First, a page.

Our news section takes us to Italy this month, where our Italian Node reports on its most recent activities.
Meet in Italy for Life Sciences is the main national matchmaking and update event on topical issues in life sciences. The fifth edition of the event, which, over time, has acquired significant international participation, was held in Bologna two weeks ago.
The event was founded with the aim of creating a favourable context for matchmaking and networking among operators of excellence with international key players in science.
In this framework, Marialuisa Lavitrano, National Coordinator of BBMRI.it, presented her scientific efforts at the University of Milano-Bicocca (she is a full professor of pathology) and presented the Italian Biobank Network, which is part of BBMRI-ERIC. Most notably, Marialuisa joined a roundtable titled “Digital Transformation in Medicine”, in which every speaker agreed with the fact that big data and computer science are driving medicine from a “traditional” point of view towards so-called “4P medicine”: predictive, preventive, personalised and participatory.
On September 19th, 2018, Professor Marialuisa Lavitrano, National Coordinator of BBMRI.it, attended a high-level conference entitled “The cancer crisis: varying environmental factors and unhealthy lifestyles”, organised by the Italian Society of Environmental Medicine (SIMA) in collaboration with Confassociazioni Ambiente, an Italian Association of Professionals and Businessmen.
“Biomonitoring represents a major scientific and public health challenge, with significant implications for the health of populations exposed to carcinogenic environmental factors’, Professor Lavitrano said. “The basic idea is simple: collecting and analysing biological samples to investigate the possible damage caused, for example, from exposure to environmental pollutants, or to characterise the therapeutic efficacy of cancer treatments.”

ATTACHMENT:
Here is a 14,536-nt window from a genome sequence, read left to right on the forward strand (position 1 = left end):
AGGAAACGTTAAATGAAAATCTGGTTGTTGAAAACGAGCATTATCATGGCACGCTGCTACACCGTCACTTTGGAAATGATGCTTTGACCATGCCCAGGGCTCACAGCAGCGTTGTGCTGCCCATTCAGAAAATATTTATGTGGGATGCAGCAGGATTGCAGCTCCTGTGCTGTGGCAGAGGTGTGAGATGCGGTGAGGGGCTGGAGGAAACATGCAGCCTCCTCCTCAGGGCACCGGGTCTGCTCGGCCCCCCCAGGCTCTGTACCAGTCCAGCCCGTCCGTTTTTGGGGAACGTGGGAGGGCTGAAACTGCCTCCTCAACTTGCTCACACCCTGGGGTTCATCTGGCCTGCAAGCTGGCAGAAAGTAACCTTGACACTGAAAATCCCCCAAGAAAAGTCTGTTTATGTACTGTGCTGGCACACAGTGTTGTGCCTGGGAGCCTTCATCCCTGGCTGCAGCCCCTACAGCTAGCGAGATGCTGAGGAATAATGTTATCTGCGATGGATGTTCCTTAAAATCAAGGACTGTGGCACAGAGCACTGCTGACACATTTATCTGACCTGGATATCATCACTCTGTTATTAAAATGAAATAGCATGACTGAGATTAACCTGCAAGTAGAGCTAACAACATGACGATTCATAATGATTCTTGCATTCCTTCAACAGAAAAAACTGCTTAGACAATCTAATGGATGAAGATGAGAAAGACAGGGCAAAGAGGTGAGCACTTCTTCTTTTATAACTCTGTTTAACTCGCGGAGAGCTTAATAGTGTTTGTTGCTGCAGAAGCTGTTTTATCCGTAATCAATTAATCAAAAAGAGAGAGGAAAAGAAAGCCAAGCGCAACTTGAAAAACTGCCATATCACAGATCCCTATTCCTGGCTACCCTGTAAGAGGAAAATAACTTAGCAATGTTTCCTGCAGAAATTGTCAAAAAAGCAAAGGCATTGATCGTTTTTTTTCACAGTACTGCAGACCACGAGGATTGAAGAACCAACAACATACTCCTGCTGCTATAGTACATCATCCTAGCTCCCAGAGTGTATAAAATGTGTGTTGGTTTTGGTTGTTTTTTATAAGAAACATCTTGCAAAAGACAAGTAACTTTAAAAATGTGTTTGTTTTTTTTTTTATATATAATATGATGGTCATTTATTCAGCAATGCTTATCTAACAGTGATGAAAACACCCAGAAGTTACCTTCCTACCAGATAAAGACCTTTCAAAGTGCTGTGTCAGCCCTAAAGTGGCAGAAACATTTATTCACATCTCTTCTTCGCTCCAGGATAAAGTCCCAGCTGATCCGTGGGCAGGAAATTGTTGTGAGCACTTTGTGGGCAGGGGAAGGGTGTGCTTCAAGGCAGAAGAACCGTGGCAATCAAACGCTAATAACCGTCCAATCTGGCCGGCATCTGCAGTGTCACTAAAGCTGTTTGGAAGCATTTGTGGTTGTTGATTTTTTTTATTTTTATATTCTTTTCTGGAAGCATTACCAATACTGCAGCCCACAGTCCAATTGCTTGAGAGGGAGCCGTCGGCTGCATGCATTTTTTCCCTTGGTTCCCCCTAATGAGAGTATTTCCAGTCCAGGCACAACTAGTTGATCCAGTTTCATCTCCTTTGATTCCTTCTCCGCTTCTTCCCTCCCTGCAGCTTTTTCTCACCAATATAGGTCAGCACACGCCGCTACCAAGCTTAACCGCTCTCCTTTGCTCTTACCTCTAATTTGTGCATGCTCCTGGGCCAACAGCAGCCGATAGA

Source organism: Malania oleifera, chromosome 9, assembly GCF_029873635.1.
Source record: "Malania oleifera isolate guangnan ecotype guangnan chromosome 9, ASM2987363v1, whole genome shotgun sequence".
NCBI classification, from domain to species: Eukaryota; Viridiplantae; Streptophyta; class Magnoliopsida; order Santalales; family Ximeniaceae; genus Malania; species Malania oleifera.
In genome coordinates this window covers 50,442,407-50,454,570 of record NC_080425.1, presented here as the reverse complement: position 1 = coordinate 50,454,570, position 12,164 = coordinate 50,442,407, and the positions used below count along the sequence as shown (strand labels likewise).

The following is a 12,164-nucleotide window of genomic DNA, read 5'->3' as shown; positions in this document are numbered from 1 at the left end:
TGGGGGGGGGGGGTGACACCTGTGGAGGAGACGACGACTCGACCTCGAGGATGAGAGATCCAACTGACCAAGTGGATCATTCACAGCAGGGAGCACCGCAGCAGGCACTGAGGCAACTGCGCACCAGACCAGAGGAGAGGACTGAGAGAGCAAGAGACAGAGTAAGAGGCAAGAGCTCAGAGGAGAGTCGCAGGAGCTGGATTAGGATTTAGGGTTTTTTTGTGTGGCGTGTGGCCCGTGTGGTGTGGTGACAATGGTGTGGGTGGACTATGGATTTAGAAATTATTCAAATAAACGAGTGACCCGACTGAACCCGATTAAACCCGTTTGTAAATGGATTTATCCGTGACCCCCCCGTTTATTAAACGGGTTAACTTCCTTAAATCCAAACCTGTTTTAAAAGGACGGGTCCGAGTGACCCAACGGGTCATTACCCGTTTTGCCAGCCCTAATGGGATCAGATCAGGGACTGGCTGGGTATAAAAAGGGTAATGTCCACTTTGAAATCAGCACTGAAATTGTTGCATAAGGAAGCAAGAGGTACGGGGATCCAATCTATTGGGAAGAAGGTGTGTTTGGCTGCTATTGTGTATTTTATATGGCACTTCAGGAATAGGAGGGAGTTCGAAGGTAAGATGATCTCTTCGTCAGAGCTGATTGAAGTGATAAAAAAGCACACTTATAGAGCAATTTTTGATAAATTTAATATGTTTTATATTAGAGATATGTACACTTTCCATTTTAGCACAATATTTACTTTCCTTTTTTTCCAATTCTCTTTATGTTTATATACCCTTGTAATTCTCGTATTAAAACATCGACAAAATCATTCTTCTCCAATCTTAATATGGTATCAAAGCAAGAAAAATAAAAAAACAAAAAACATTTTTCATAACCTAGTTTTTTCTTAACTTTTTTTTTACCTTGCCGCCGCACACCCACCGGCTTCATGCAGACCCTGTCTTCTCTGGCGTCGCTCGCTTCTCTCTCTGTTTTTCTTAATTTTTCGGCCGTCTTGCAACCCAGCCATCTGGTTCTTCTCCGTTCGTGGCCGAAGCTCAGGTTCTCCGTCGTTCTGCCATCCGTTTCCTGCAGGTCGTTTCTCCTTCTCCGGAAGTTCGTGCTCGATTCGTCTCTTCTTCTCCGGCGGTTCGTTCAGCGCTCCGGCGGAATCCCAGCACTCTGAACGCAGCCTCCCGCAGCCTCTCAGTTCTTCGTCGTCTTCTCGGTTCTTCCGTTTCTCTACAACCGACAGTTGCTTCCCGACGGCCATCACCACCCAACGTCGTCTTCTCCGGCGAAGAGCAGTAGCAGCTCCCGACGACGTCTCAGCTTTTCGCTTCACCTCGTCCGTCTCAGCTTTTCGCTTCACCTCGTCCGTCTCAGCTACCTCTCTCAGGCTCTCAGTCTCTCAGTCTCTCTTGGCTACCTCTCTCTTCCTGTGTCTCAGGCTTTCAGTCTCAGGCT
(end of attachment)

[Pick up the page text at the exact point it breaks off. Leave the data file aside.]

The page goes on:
However, a long-term strategy is essential to make biosampling activities more effective: “One euro more for every cancer patient would be enough, for example, to preserve biological samples before, during and after therapy”, continued Professor Lavitrano. “Italy has a frontline biobanks network coordinated by BBMRI.it. Currently, we have 80 biobanks all over the country. However, the practice of biosampling and biomonitoring is not carried out systematically, and therefore the few biomonitoring programs are still very fragmented.”
The real need is to share a vision with national and local institutions. As Marialuisa Lavitrano concluded: “First of all, it is necessary to launch systematic biomonitoring programs, entrusted to experts and carried out with shared protocols. Then, we can create collection centres that allow continuous monitoring.”
Marialuisa Lavitrano, National Coordinator of BBMRI.it, gave a talk titled “Design and Implementation of a National Node” at a recent biobanking conference in Poland organised by BBMRI.pl. During her speech, she explained what the Italian Node of BBMRI-ERIC does to tackle challenges regarding the development of quality research based on the proper conservation of biological samples.
Currently, BBMRI.it is an infrastructure distributed all across Italy. It includes 80 biobanks, centers of biological resources, and collections located in different Italian regions, as well as four Common Services (CS Quality Management, CS Information Technology, CS for ethical, legal and social, issues, CS for training).